- Find the will. Obviously, it's a lot easier to locate a will if you learned its location while your loved one was still alive. When you do find the will, you may want to contact an attorney who is experienced in settling estates. Even a well-drafted will might offer options that an attorney can help you understand. Although you might want to work with the attorney who drafted the will, you are certainly not required to do so. If you do not have an attorney, ask friends or your financial professional for a referral. If you are the executor, you'll have to start the process of carrying out the will's instructions. If you aren't the executor, contact the person who has been named to this position.
- Inquire about probate. Contact your attorney or the state's probate court clerk to determine if probate is necessary. If it is, the executor should initiate proceedings right away, because probate can be time-consuming.
- List assets. Try to find the paperwork for the deceased's financial assets -- bank accounts, securities, real estate, insurance policies and retirement plans. Take special note of the beneficiary of these assets, the naming of a beneficiary can even supersede instructions on a will.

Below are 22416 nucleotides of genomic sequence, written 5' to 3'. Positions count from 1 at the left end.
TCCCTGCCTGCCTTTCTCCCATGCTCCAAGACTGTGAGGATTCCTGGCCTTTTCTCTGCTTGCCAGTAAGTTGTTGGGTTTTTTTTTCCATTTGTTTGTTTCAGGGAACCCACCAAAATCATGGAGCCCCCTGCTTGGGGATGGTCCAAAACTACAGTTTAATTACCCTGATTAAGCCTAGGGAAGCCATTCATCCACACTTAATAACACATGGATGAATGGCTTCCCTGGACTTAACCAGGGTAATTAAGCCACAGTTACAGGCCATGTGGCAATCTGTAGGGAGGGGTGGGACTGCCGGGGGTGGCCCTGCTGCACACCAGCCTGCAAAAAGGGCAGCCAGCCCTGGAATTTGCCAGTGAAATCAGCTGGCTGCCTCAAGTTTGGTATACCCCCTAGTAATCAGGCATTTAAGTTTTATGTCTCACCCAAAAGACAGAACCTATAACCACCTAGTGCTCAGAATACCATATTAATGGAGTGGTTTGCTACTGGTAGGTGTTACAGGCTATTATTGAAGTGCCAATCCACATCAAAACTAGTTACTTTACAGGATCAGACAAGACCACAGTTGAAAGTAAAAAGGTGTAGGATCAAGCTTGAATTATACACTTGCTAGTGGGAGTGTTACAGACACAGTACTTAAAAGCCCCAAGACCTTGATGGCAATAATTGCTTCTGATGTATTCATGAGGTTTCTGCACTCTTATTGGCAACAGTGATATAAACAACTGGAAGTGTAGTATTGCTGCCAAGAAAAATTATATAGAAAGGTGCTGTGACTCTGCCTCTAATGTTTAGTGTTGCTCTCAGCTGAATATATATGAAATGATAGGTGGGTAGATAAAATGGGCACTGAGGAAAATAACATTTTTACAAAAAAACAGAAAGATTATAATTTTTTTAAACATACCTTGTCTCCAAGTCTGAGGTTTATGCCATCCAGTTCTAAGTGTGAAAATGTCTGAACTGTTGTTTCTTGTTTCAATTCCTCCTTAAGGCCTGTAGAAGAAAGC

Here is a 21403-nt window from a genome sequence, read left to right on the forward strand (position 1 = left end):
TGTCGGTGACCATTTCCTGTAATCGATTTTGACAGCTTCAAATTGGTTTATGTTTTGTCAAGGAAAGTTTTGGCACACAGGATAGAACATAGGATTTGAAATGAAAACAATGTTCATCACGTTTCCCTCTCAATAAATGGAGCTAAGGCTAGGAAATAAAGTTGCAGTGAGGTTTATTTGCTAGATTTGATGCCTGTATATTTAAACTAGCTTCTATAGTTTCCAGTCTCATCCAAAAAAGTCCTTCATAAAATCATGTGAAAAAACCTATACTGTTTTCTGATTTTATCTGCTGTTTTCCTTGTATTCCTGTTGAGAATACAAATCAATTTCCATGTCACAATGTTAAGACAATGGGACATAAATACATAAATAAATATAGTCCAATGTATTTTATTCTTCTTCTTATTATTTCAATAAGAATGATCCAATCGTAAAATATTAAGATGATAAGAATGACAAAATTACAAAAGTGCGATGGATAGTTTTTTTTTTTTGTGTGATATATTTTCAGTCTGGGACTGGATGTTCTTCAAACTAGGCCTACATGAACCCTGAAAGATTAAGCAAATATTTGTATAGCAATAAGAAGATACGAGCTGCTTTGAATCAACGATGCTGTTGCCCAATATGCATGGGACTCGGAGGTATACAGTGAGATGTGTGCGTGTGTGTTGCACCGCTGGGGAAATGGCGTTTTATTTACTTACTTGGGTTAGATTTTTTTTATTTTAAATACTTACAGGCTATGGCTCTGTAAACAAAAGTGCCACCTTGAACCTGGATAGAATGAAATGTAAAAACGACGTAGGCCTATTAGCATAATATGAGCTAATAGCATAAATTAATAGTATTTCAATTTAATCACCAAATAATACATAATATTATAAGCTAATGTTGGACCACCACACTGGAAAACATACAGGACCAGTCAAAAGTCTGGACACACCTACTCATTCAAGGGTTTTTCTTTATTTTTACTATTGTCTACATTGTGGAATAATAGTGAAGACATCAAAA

- Notify relevant agencies. Notify creditors, banks, the Social Security Administration and other entities about the death of your loved one.
- File life insurance claims. An insurer doesn't automatically pay benefits upon the death of the insured. Contact the deceased's insurance company about filing any required insurance claims.
- Open a checking account for the estate. It may seem like a strange task, but if you are the personal representative or executor, you might want to open a checking account in the estate's name. Use this account to pay any bills or deposit funds received while the estate is being settled.
- File tax forms. You may have to file state and federal estate and income tax returns. Your attorney and tax adviser can help you in this matter.